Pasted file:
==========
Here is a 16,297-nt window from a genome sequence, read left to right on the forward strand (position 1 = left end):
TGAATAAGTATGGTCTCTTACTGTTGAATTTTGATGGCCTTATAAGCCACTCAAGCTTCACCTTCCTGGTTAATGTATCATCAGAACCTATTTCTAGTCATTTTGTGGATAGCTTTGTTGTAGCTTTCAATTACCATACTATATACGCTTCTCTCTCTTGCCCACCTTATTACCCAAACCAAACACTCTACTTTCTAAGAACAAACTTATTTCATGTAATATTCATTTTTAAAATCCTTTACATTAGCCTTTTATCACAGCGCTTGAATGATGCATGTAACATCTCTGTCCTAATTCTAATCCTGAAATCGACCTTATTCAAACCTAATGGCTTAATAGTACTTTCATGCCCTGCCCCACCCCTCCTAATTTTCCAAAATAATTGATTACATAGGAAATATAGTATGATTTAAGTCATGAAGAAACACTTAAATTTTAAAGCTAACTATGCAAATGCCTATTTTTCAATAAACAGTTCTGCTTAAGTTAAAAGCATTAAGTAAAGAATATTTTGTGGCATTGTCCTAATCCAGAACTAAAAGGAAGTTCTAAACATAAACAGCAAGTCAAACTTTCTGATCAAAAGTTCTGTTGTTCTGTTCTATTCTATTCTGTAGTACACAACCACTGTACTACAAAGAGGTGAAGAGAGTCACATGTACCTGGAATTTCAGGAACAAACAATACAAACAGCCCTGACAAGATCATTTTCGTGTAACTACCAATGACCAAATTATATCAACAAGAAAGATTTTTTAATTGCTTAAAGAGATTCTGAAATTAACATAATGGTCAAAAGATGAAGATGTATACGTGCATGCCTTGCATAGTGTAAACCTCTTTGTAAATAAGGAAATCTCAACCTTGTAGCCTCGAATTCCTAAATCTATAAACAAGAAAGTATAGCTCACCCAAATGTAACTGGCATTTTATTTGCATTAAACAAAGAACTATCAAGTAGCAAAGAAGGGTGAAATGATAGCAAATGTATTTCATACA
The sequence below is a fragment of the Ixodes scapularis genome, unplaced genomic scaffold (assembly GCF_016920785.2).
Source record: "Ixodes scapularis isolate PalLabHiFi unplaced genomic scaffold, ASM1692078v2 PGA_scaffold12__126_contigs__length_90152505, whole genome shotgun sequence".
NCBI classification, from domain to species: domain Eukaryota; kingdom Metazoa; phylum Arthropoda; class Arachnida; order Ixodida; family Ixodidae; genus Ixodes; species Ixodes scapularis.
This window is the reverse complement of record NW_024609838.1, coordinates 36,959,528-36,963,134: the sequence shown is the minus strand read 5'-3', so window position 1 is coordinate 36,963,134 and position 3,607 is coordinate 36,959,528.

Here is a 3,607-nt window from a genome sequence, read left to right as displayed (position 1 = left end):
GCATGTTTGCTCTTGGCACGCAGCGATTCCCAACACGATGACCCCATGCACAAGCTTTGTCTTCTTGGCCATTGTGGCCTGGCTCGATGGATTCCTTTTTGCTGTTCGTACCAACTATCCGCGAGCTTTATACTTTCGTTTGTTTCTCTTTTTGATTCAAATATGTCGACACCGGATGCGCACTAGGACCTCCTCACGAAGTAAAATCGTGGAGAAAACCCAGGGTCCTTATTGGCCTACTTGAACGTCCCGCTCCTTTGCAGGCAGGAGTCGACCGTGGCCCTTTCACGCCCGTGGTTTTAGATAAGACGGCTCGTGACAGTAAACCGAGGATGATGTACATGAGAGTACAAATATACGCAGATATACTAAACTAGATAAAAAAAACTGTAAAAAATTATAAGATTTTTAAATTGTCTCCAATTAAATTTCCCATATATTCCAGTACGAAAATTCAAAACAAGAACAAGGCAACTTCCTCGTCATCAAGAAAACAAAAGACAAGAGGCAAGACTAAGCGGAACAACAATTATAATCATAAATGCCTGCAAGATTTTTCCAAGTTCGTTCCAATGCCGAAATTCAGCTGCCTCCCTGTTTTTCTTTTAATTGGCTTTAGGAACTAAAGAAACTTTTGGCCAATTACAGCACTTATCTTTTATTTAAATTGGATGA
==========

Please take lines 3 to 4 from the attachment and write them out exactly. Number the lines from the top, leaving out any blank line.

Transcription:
The sequence below is a fragment of the Ixodes scapularis genome, unplaced genomic scaffold (assembly GCF_016920785.2).
Source record: "Ixodes scapularis isolate PalLabHiFi unplaced genomic scaffold, ASM1692078v2 PGA_scaffold12__126_contigs__length_90152505, whole genome shotgun sequence".